Firms Tied to Horse Track Owners Help O'Malley Retire Debt
Wednesday, January 24, 2007
Companies with ties to two Maryland racetrack owners gave at least $80,000 to Gov. Martin O'Malley's campaign two months after his election, a measure of how much the horse racing industry is betting on the new governor to deliver slot machine gambling.
O'Malley (D), who was raising money to pay off a half-million-dollar campaign debt at the time, has called for placing a limited number of slot machines at tracks but said he will not press the issue during his first legislative session. Aides said the post-election giving would have no effect on his position.
On Jan. 8 and 9, companies affiliated with a single track owner, Potomac developer William Rickman, and his family gave more than $48,000 to O'Malley's campaign account and an account run jointly by O'Malley and running mate Anthony G. Brown, according to finance report details that became public this week.
Rickman, who owns the Ocean Downs track on the Eastern Shore, said last night that he does not expect the donations to have a substantial effect on the long-running debate in Annapolis over whether to legalize slots at horse tracks and other locations.
"I'm not looking for any favoritism whatsoever," Rickman said. "I'm looking for a fair slots bill to come out that maybe I have a chance to participate in."
The reports also show $32,000 from the Maryland Jockey Club, a horsemen's association controlled by Joseph A. DeFrancis, and three other entities with ties to DeFrancis that listed the same post office box. DeFrancis, who owns shares of Pimlico Race Course in Baltimore and Laurel Park in Anne Arundel County, could not be reached for comment last night.
Maryland campaign finance law limits individuals and corporations to contributing $4,000 to a candidate during an election cycle. But the law does not always prohibit multiple companies affiliated with the same individual from each contributing the $4,000 maximum. And the law can make it difficult to ascertain who controls corporations chartered as limited liability companies.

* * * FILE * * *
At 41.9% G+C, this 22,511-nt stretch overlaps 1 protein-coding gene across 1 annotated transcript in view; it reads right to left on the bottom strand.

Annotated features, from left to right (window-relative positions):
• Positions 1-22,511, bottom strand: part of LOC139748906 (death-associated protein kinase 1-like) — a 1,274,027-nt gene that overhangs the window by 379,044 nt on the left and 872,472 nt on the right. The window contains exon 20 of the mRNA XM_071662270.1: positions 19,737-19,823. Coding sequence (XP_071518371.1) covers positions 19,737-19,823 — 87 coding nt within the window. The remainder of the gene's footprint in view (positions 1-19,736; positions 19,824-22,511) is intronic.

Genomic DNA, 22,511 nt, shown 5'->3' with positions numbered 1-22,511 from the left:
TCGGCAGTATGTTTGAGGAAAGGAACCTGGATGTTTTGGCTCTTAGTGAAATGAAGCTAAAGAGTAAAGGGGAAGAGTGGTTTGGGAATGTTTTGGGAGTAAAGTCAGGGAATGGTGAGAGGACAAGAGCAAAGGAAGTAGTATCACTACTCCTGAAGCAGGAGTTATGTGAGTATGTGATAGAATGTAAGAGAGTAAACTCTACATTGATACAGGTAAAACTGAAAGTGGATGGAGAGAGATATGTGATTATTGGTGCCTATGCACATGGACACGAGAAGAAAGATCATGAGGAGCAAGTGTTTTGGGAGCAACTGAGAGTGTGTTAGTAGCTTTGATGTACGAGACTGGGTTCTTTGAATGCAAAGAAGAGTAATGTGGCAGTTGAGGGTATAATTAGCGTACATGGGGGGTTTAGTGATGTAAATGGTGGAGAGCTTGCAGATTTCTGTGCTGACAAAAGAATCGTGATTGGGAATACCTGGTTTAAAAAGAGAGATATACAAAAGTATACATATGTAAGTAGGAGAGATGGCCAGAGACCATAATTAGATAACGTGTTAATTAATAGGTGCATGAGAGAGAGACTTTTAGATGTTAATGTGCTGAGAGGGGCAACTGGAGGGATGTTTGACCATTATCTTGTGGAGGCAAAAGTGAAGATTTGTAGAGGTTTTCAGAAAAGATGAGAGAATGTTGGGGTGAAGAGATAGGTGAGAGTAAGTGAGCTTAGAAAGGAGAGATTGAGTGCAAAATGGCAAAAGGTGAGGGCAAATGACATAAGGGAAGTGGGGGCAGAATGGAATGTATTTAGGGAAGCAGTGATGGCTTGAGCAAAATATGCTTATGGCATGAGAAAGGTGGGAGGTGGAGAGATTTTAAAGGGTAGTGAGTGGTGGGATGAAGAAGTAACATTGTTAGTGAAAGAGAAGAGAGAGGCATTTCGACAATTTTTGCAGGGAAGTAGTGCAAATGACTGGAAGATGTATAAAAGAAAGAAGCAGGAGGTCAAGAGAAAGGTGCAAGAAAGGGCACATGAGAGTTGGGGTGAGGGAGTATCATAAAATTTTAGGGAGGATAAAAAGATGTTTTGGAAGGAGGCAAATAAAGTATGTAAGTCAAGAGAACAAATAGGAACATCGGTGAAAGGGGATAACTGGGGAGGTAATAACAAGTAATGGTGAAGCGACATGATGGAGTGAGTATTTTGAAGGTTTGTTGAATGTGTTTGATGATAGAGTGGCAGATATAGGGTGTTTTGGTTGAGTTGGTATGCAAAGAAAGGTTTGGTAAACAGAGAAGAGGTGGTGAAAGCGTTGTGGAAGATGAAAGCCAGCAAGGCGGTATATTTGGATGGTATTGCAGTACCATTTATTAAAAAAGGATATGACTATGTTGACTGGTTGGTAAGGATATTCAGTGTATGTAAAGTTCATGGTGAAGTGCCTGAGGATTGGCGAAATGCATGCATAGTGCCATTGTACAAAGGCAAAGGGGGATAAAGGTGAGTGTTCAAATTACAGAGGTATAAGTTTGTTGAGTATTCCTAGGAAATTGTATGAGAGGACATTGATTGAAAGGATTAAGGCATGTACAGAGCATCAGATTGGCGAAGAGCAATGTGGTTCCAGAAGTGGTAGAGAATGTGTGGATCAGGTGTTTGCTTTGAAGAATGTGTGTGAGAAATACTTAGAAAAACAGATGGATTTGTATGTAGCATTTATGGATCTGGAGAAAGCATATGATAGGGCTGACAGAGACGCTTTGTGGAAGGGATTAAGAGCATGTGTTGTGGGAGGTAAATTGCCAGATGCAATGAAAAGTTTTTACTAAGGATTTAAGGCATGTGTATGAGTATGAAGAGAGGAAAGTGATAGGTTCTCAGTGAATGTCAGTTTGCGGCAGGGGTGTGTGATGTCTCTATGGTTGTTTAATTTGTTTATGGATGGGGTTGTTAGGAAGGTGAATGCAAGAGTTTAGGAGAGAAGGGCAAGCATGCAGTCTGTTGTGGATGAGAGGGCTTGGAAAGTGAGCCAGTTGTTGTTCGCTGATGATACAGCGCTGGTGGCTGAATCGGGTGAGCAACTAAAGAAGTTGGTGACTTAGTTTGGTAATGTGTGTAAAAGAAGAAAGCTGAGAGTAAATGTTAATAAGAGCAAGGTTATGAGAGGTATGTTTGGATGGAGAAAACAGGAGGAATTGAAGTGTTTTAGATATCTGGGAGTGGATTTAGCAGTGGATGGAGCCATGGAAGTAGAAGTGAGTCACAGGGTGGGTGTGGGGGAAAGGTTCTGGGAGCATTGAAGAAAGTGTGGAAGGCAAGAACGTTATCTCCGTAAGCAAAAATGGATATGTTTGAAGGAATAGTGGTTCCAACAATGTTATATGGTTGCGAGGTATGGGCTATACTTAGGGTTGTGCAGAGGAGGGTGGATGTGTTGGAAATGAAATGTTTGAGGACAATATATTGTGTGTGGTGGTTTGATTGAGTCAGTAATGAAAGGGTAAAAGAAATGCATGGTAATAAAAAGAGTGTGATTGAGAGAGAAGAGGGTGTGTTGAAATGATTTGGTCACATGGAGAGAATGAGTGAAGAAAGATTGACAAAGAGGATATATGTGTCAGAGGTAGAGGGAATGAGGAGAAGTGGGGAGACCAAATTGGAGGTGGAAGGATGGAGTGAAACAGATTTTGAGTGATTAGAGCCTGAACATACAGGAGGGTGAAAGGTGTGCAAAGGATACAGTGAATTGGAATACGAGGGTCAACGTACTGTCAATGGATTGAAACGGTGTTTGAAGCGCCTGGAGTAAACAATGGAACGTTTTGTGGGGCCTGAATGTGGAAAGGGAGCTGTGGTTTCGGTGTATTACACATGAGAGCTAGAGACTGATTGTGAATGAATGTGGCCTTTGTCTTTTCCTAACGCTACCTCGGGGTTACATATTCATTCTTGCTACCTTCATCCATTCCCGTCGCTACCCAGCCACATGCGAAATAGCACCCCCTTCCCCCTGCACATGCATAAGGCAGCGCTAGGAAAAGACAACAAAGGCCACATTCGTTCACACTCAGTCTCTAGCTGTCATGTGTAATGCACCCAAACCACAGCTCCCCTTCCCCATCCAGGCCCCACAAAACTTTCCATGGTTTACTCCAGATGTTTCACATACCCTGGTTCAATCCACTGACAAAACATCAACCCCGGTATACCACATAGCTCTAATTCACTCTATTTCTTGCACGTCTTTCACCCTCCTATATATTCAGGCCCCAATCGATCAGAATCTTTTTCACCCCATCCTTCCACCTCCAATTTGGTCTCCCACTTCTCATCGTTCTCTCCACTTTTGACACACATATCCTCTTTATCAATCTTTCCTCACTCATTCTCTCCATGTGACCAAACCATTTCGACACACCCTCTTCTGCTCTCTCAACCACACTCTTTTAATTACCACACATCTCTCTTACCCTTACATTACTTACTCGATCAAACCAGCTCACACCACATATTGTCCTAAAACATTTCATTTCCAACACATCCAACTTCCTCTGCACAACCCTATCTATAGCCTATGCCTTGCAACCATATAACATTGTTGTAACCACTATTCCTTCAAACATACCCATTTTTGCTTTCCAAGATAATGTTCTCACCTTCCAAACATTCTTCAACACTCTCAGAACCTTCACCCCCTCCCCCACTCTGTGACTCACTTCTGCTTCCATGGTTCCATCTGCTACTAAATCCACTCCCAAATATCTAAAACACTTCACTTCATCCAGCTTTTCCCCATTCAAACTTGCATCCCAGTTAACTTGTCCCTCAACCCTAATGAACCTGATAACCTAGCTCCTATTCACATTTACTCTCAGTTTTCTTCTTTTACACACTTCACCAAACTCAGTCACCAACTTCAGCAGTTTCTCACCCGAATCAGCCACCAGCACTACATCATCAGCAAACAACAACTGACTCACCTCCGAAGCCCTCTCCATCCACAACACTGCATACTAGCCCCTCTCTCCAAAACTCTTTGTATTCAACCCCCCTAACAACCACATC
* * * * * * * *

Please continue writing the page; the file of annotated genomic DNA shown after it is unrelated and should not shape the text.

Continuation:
Candidates have increasingly found ways to maximize the amount they can receive from related entities. During the race against then-Gov. Robert L. Ehrlich Jr. (R), O'Malley and Brown raised money for separate accounts and a third, joint account. Donors were free to contribute to all three accounts as long as they did not exceed a $10,000 limit on overall giving.
The governor's office referred calls yesterday to O'Malley's campaign finance director, Melissa Koenigsberg, who played down the significance of the post-election giving by racetrack owners.
The reports included several thousand dollars in other contributions from pro-slots interests. The total amount was not readily available last night.
Koenigsberg said O'Malley had raised about $17 million for his campaign, "a small percentage of which came from supporters of the horse racing industry." She said O'Malley has been consistent in his views that slot machine gambling should be legalized to help save the horse industry.
"I'm not sure what else you can read into it," Koenigsberg said.
O'Malley finished the campaign with a debt of $500,000, which he easily erased in the two months after the election. In that time, he and Brown raised close to $1.7 million in the three accounts.
Ehrlich made legalization of slot machine gambling a priority during his first three years, but legislative efforts ended in a stalemate, with resistance mostly coming from the House of Delegates.
House Majority Leader Kumar P. Barve (D-Montgomery) said last night that he does not believe racing industry contributions to O'Malley will alter the debate.
Gambling interests were strong supporters of Ehrlich after his 2002 campaign but began to hedge their bets as O'Malley maintained a lead in 2006 polls. Ehrlich became publicly critical of slots proponents, who he said were "playing both sides."
Rickman said his family's interests extend well beyond slots and include biotechnology interests and real estate. "We're in many businesses . . . and we try to keep the lines of dialogue open," he said.
Staff researcher Meg Smith contributed to this report.